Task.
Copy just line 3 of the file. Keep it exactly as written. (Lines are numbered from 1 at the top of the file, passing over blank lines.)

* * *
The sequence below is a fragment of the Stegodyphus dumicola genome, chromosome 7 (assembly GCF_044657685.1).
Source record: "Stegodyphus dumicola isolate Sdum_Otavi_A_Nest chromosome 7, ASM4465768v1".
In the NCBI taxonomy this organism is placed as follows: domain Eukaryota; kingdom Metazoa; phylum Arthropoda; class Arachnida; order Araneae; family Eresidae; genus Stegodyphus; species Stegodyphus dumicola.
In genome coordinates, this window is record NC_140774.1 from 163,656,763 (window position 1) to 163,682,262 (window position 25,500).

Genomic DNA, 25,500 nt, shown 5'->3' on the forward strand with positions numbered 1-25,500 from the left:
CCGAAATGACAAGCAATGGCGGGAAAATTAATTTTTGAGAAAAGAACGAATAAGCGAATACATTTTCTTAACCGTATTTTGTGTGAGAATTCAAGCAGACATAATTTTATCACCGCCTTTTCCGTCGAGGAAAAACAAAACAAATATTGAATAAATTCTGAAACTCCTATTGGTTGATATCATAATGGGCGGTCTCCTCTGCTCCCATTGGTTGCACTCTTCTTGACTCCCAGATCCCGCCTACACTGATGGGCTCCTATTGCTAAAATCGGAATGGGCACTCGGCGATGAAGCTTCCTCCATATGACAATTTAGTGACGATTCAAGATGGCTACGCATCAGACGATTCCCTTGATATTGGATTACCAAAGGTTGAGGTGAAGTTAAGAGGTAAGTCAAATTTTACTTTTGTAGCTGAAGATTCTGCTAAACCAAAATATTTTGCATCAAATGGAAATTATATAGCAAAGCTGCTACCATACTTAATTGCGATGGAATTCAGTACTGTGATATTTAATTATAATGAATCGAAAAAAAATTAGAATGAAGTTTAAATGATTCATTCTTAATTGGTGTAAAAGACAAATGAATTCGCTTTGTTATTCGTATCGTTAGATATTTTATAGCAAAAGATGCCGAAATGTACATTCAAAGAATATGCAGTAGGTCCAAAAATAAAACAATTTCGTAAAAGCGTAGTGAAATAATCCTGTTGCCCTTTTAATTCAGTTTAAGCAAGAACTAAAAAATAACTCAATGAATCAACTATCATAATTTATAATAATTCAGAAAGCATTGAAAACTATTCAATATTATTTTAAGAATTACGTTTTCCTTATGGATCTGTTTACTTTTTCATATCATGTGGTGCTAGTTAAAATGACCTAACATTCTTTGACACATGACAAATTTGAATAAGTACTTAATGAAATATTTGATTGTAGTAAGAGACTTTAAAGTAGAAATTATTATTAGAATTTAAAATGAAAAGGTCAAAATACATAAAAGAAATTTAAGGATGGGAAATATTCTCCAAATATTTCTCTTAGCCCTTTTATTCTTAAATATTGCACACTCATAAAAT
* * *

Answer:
In the NCBI taxonomy this organism is placed as follows: domain Eukaryota; kingdom Metazoa; phylum Arthropoda; class Arachnida; order Araneae; family Eresidae; genus Stegodyphus; species Stegodyphus dumicola.